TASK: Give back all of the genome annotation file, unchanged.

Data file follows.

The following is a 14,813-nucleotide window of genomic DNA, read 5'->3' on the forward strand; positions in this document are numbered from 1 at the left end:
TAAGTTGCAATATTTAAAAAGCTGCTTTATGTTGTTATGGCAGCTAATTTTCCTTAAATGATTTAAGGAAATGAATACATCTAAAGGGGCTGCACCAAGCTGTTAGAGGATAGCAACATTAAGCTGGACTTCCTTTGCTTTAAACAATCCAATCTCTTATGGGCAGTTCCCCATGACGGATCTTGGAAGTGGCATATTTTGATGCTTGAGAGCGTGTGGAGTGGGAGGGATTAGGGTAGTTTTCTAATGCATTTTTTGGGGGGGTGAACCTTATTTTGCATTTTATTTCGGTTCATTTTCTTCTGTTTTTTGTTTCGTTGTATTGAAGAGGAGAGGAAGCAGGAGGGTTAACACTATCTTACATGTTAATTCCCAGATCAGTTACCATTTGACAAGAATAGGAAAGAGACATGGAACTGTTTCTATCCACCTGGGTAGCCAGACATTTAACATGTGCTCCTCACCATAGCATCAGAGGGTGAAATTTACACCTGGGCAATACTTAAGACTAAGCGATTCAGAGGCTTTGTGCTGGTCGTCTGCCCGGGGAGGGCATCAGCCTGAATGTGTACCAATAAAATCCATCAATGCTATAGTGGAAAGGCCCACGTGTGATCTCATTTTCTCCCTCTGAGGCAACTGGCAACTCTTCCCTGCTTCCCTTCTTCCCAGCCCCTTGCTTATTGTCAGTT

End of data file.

The following is a 14,813-nucleotide window of genomic DNA, read 5'->3' on the forward strand; positions in this document are numbered from 1 at the left end:
TAAGTTGCAATATTTAAAAAGCTGCTTTATGTTGTTATGGCAGCTAATTTTCCTTAAATGATTTAAGGAAATGAATACATCTAAAGGGGCTGCACCAAGCTGTTAGAGGATAGCAACATTAAGCTGGACTTCCTTTGCTTTAAACAATCCAATCTCTTATGGGCAGTTCCCCATGACGGATCTTGGAAGTGGCATATTTTGATGCTTGAGAGCGTGTGGAGTGGGAGGGATTAGGGTAGTTTTCTAATGCATTTTTTGGGGGGGTGAACCTTATTTTGCATTTTATTTCGGTTCATTTTCTTCTGTTTTTTGTTTCGTTGTATTGAAGAGGAGAGGAAGCAGGAGGGTTAACACTATCTTACATGTTAATTCCCAGATCAGTTACCATTTGACAAGAATAGGAAAGAGACATGGAACTGTTTCTATCCACCTGGGTAGCCAGACATTTAACATGTGCTCCTCACCATAGCATCAGAGGGTGAAATTTACACCTGGGCAATACTTAAGACTAAGCGATTCAGAGGCTTTGTGCTGGTCGTCTGCCCGGGGAGGGCATCAGCCTGAATGTGTACCAATAAAATCCATCAATGCTATAGTGGAAAGGCCCACGTGTGATCTCATTTTCTCCCTCTGAGGCAACTGGCAACTCTTCCCTGCTTCCCTTCTTCCCAGCCCCTTGCTTATTGTCAGTT